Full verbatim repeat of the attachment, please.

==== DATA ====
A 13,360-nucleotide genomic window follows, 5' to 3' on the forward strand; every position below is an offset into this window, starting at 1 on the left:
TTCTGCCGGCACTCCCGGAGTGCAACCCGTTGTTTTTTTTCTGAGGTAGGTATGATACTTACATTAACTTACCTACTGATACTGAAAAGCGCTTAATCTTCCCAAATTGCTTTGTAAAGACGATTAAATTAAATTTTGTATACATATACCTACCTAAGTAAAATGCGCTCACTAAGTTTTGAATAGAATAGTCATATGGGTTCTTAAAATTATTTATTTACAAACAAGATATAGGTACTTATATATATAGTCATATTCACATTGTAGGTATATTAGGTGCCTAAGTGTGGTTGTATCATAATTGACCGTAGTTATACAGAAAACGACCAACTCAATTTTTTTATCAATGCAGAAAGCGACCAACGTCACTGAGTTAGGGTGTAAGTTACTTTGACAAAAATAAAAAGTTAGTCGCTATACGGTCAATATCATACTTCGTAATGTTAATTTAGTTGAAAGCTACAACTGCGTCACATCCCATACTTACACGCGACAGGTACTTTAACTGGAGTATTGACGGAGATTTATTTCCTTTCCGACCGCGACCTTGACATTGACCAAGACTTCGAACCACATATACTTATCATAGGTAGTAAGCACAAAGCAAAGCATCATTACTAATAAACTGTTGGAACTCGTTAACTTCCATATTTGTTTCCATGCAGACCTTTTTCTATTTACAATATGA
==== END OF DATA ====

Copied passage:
A 13,360-nucleotide genomic window follows, 5' to 3' on the forward strand; every position below is an offset into this window, starting at 1 on the left:
TTCTGCCGGCACTCCCGGAGTGCAACCCGTTGTTTTTTTTCTGAGGTAGGTATGATACTTACATTAACTTACCTACTGATACTGAAAAGCGCTTAATCTTCCCAAATTGCTTTGTAAAGACGATTAAATTAAATTTTGTATACATATACCTACCTAAGTAAAATGCGCTCACTAAGTTTTGAATAGAATAGTCATATGGGTTCTTAAAATTATTTATTTACAAACAAGATATAGGTACTTATATATATAGTCATATTCACATTGTAGGTATATTAGGTGCCTAAGTGTGGTTGTATCATAATTGACCGTAGTTATACAGAAAACGACCAACTCAATTTTTTTATCAATGCAGAAAGCGACCAACGTCACTGAGTTAGGGTGTAAGTTACTTTGACAAAAATAAAAAGTTAGTCGCTATACGGTCAATATCATACTTCGTAATGTTAATTTAGTTGAAAGCTACAACTGCGTCACATCCCATACTTACACGCGACAGGTACTTTAACTGGAGTATTGACGGAGATTTATTTCCTTTCCGACCGCGACCTTGACATTGACCAAGACTTCGAACCACATATACTTATCATAGGTAGTAAGCACAAAGCAAAGCATCATTACTAATAAACTGTTGGAACTCGTTAACTTCCATATTTGTTTCCATGCAGACCTTTTTCTATTTACAATATGA